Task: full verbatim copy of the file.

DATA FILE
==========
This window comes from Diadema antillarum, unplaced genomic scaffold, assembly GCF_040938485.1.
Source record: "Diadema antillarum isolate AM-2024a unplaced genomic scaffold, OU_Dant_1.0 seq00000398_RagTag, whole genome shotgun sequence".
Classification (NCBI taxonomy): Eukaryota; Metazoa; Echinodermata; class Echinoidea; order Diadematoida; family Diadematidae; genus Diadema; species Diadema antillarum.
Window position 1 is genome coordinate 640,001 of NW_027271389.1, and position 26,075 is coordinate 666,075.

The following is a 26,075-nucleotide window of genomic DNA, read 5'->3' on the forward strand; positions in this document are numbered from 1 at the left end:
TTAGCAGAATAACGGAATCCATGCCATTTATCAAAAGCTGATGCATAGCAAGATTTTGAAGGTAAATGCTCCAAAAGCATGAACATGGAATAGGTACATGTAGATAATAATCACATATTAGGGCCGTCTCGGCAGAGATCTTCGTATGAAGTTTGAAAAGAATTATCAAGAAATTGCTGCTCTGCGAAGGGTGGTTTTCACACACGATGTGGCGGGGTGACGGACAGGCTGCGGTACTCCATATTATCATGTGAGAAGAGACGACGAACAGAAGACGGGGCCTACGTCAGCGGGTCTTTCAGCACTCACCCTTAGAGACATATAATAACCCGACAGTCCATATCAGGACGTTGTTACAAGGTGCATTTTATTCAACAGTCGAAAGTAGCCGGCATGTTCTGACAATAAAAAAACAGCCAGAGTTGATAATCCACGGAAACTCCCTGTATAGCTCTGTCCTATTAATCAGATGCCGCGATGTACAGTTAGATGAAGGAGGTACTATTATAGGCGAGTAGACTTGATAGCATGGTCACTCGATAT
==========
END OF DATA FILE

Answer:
This window comes from Diadema antillarum, unplaced genomic scaffold, assembly GCF_040938485.1.
Source record: "Diadema antillarum isolate AM-2024a unplaced genomic scaffold, OU_Dant_1.0 seq00000398_RagTag, whole genome shotgun sequence".
Classification (NCBI taxonomy): Eukaryota; Metazoa; Echinodermata; class Echinoidea; order Diadematoida; family Diadematidae; genus Diadema; species Diadema antillarum.
Window position 1 is genome coordinate 640,001 of NW_027271389.1, and position 26,075 is coordinate 666,075.

The following is a 26,075-nucleotide window of genomic DNA, read 5'->3' on the forward strand; positions in this document are numbered from 1 at the left end:
TTAGCAGAATAACGGAATCCATGCCATTTATCAAAAGCTGATGCATAGCAAGATTTTGAAGGTAAATGCTCCAAAAGCATGAACATGGAATAGGTACATGTAGATAATAATCACATATTAGGGCCGTCTCGGCAGAGATCTTCGTATGAAGTTTGAAAAGAATTATCAAGAAATTGCTGCTCTGCGAAGGGTGGTTTTCACACACGATGTGGCGGGGTGACGGACAGGCTGCGGTACTCCATATTATCATGTGAGAAGAGACGACGAACAGAAGACGGGGCCTACGTCAGCGGGTCTTTCAGCACTCACCCTTAGAGACATATAATAACCCGACAGTCCATATCAGGACGTTGTTACAAGGTGCATTTTATTCAACAGTCGAAAGTAGCCGGCATGTTCTGACAATAAAAAAACAGCCAGAGTTGATAATCCACGGAAACTCCCTGTATAGCTCTGTCCTATTAATCAGATGCCGCGATGTACAGTTAGATGAAGGAGGTACTATTATAGGCGAGTAGACTTGATAGCATGGTCACTCGATAT